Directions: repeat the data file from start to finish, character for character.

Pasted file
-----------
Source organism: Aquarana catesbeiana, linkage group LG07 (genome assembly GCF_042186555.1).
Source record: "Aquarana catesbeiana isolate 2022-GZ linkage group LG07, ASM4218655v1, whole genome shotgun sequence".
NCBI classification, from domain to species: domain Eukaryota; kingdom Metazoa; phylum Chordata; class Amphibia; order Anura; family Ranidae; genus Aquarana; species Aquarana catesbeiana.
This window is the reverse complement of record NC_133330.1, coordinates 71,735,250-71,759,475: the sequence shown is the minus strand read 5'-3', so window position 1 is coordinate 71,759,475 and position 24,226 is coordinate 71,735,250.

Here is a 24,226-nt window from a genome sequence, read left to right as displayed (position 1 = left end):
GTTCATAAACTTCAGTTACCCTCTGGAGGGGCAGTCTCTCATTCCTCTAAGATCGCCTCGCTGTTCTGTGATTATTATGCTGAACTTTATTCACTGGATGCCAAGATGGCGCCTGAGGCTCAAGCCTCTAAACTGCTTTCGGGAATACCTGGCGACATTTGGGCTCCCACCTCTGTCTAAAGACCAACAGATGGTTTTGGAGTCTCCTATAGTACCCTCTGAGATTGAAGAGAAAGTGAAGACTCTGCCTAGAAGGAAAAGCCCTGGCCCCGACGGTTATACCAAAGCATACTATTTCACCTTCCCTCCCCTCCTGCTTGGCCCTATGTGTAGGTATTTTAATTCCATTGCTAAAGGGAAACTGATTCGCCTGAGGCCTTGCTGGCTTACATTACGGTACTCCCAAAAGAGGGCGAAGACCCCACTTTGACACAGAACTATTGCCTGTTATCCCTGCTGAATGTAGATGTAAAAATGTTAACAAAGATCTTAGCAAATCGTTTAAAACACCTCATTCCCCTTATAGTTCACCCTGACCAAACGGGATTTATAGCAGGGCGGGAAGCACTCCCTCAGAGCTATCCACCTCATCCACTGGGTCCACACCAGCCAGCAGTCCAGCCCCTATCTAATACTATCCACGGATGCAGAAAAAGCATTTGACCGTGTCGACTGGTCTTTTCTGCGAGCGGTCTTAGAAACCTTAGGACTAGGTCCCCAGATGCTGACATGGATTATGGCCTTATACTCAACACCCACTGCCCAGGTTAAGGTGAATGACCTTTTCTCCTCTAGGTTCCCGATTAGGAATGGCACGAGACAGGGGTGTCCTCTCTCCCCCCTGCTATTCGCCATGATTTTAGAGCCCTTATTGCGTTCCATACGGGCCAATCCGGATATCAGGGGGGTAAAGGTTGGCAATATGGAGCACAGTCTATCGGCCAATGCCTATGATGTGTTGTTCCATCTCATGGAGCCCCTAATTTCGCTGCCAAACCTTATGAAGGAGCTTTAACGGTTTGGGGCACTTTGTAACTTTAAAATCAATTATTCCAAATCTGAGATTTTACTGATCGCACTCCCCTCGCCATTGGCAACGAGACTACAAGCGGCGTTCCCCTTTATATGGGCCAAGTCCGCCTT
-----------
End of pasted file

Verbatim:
Source organism: Aquarana catesbeiana, linkage group LG07 (genome assembly GCF_042186555.1).
Source record: "Aquarana catesbeiana isolate 2022-GZ linkage group LG07, ASM4218655v1, whole genome shotgun sequence".
NCBI classification, from domain to species: domain Eukaryota; kingdom Metazoa; phylum Chordata; class Amphibia; order Anura; family Ranidae; genus Aquarana; species Aquarana catesbeiana.
This window is the reverse complement of record NC_133330.1, coordinates 71,735,250-71,759,475: the sequence shown is the minus strand read 5'-3', so window position 1 is coordinate 71,759,475 and position 24,226 is coordinate 71,735,250.

Here is a 24,226-nt window from a genome sequence, read left to right as displayed (position 1 = left end):
GTTCATAAACTTCAGTTACCCTCTGGAGGGGCAGTCTCTCATTCCTCTAAGATCGCCTCGCTGTTCTGTGATTATTATGCTGAACTTTATTCACTGGATGCCAAGATGGCGCCTGAGGCTCAAGCCTCTAAACTGCTTTCGGGAATACCTGGCGACATTTGGGCTCCCACCTCTGTCTAAAGACCAACAGATGGTTTTGGAGTCTCCTATAGTACCCTCTGAGATTGAAGAGAAAGTGAAGACTCTGCCTAGAAGGAAAAGCCCTGGCCCCGACGGTTATACCAAAGCATACTATTTCACCTTCCCTCCCCTCCTGCTTGGCCCTATGTGTAGGTATTTTAATTCCATTGCTAAAGGGAAACTGATTCGCCTGAGGCCTTGCTGGCTTACATTACGGTACTCCCAAAAGAGGGCGAAGACCCCACTTTGACACAGAACTATTGCCTGTTATCCCTGCTGAATGTAGATGTAAAAATGTTAACAAAGATCTTAGCAAATCGTTTAAAACACCTCATTCCCCTTATAGTTCACCCTGACCAAACGGGATTTATAGCAGGGCGGGAAGCACTCCCTCAGAGCTATCCACCTCATCCACTGGGTCCACACCAGCCAGCAGTCCAGCCCCTATCTAATACTATCCACGGATGCAGAAAAAGCATTTGACCGTGTCGACTGGTCTTTTCTGCGAGCGGTCTTAGAAACCTTAGGACTAGGTCCCCAGATGCTGACATGGATTATGGCCTTATACTCAACACCCACTGCCCAGGTTAAGGTGAATGACCTTTTCTCCTCTAGGTTCCCGATTAGGAATGGCACGAGACAGGGGTGTCCTCTCTCCCCCCTGCTATTCGCCATGATTTTAGAGCCCTTATTGCGTTCCATACGGGCCAATCCGGATATCAGGGGGGTAAAGGTTGGCAATATGGAGCACAGTCTATCGGCCAATGCCTATGATGTGTTGTTCCATCTCATGGAGCCCCTAATTTCGCTGCCAAACCTTATGAAGGAGCTTTAACGGTTTGGGGCACTTTGTAACTTTAAAATCAATTATTCCAAATCTGAGATTTTACTGATCGCACTCCCCTCGCCATTGGCAACGAGACTACAAGCGGCGTTCCCCTTTATATGGGCCAAGTCCGCCTT